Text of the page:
In early March, the Swedish direct-to-consumer furniture brand Hem was preparing to open its first permanent East Coast location. After months of scouting, founder Petrus Palmér felt like he finally found the ideal spot: a 2,500-square-foot historic loft in the heart of New York City’s SoHo neighborhood, long a hotbed for high-end fashion boutiques and design showrooms. “I’ve always been drawn to SoHo for its energy,” says Palmér, who was hours away from christening the studio with a festive opening-night cocktail when Covid-19 suddenly caused the city to shelter in place. For many in the New York design sphere, Hem’s decision to call off the party was the first of many, portending a spate of similar cancellations that have since become routine as the world continues to abide by social distancing.
It’s a shame—Hem positioned the studio to become a dynamic community hub for locals, akin to visiting a friend’s apartment instead of a “gallery-like showroom where furniture is presented like precious art pieces,” says Palmér. (“Hem” is Swedish for “home,” after all.) The brand’s in-house design team envisioned the studio as a series of domestic vignettes, including dining room, living room, and kitchen setups, that can be easily reconfigured depending on the programming, and will feature a rotating selection of Hem’s greatest hits. “This ability to modify the studio’s layout has been invaluable during the pandemic when we need to be flexible,” says Palmér, who enlisted Asad Syrkett, New York City Business Development Lead, to host safely distanced visits with clients during the quarantine.
The pandemic has forced Hem, like many businesses, to think outside the box in offering customers compelling ways to engage digitally now that in-person experiences, for the most part, are out of the question. Expect virtual studio tours, designer-led workshops, and panel discussions later in the fall when the dust settles. “Overall, we want the core experience to remain,” says Palmér. “Our studios are a place to interact with Hem’s products and people in person, and help drive a visitor’s imagination about what’s possible in their own space.”
That convivial energy has long been one of Hem’s defining characteristics, helping the brand establish a firm footing as one of the design industry’s most agile and down-to-earth purveyors of pared-down future classics. Though Hem often enlists vanguard designers like Max Lamb, Luca Nichetto, and GamFratesi for collaborations, its furniture and lighting is decidedly unfussy, relying on familiar silhouettes and time-honored craftsmanship to speak for themselves. Lamb’s Max Table, currently on display in the studio, exemplifies this notion; it’s a rectangular solid ash table, pared down to the utmost essential, that functions equally as an eye-catching centerpiece and a powerful ode to simplicity.
Though Hem often forgoes the flashy for the subtle, the brand has never been afraid to be playful and take risks. A recent line of limited edition-ceramics, with experimental designs by Jenny Nordberg and Supergroup, departs from the classic Scandinavian minimalism that runs deep within Hem’s other offerings. Visitors to the brand’s pristine headquarters in Stockholm, meanwhile, immediately encounter an acid-yellow reception desk covered in amorphous blocks that resemble marshmallows. Designed by the London studio Soft Baroque, each brick is made from an innovative molding technique that involves injecting concrete balloons with jesmonite.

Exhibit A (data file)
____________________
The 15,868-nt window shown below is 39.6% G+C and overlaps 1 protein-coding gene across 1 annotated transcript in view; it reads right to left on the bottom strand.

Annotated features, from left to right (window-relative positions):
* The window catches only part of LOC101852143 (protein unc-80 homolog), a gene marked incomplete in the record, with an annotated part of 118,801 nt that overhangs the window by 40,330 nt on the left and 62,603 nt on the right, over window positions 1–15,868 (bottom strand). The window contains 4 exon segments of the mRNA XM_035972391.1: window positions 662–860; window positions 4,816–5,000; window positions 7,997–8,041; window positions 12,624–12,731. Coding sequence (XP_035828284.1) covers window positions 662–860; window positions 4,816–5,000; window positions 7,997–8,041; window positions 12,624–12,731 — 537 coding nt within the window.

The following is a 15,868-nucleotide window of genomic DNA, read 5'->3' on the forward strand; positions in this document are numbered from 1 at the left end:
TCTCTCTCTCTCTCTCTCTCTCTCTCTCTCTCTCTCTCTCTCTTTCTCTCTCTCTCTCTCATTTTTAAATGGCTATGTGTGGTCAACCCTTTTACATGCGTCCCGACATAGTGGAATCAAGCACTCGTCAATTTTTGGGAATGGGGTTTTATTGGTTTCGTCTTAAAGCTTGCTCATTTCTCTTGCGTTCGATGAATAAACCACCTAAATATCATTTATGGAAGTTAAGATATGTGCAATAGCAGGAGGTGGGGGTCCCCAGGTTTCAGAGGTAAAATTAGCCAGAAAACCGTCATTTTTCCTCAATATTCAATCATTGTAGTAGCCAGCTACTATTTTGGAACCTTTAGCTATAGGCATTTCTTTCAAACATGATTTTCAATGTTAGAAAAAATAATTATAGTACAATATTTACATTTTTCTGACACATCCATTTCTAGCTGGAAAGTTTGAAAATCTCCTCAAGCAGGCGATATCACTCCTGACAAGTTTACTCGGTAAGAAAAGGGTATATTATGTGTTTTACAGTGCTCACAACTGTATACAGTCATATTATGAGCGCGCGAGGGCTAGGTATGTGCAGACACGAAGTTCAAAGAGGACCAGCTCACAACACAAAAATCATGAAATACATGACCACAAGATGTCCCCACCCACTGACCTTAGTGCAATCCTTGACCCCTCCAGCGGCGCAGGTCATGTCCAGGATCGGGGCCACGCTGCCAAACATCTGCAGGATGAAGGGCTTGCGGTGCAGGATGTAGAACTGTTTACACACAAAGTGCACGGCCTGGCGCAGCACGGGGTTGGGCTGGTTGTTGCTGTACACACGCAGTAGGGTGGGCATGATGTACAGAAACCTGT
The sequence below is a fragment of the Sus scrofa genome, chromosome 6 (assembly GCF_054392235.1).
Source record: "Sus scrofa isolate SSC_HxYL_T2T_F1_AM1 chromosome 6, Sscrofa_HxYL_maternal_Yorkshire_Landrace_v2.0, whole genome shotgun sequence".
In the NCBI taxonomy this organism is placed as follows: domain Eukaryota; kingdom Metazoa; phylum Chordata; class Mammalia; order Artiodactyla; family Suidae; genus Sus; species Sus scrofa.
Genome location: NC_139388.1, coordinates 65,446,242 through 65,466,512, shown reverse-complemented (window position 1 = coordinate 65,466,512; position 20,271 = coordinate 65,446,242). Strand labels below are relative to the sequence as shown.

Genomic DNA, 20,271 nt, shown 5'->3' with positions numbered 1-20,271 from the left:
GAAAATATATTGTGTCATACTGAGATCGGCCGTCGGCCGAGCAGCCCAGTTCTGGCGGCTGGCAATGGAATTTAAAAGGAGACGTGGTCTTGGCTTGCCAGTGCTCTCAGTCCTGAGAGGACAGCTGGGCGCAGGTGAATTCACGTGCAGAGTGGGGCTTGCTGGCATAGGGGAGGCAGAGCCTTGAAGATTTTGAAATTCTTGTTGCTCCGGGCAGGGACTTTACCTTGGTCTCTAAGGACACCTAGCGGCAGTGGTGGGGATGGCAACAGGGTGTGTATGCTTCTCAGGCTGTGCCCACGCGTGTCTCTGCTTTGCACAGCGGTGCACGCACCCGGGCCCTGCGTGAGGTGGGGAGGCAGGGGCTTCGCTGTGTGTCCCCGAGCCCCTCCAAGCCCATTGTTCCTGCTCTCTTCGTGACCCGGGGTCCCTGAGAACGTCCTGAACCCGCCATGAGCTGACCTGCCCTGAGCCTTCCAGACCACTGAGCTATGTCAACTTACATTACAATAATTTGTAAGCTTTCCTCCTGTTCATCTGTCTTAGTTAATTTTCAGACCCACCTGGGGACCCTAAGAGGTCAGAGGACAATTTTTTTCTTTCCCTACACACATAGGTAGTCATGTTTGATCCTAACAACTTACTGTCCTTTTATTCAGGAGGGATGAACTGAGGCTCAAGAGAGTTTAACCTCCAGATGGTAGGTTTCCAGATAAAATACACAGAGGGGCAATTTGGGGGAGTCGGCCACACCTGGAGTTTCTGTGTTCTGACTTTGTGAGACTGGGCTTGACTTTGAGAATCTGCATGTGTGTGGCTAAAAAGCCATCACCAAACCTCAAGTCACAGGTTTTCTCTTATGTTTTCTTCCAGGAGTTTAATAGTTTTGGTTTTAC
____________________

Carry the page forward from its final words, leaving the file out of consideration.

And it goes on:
A similar pièce de résistance, crafted by the beloved design duo Chen Chen & Kai Williams, beckons visitors inside Hem’s studio in New York. Situated near the entrance, an easel-like structure affixed with 20 glimmering glass panels creates a multi-dimensional grid of semi-opaque mirrors, almost like a deconstructed skyscraper. The pair created each individual panel by pouring a thin layer of silver nitrate over a pane of glass, leaving the silver’s raw edges visible on the clear surface. “The traditional silvering of mirrors is magical,” says Kai, who fine-tuned the process when developing a series of mirrors for The Future Perfect’s booth at Design Miami this past December. “It’s only a 30-second process, but when the chemicals react, the glass turns from clear to silver.”
Appropriately called The Phalanx, the towering sculpture references Ancient Greek war formations and the mathematician Archimedes, who captured the sun’s rays to burn Roman ships sailing into the harbor. But instead of fending off enemies, Chen & Kai’s centerpiece aims to captivate passersby and draw reflections of the city inside, aligning with Palmér’s intention to celebrate New York’s rich history. “It creates a visual collage of everything in one image and invites you to see the different ways in which you’re reflected,” says Chen, who didn’t want the end result to resemble furniture. Rather, it’s the ideal complement: “It pulls your attention to places that wouldn’t otherwise be in your direct sightline.”
Though the design cognoscenti might not be able to toast the studio or The Phalanx in-person anytime soon, customers can still schedule private appointments and walkthroughs. (As an added bonus, any purchases made on-site will come with same-week delivery.) As for the party, Palmér remains cautiously optimistic: “We hope that someday we’ll be able to properly celebrate the New York Studio with all our friends here when it’s safe to do so.”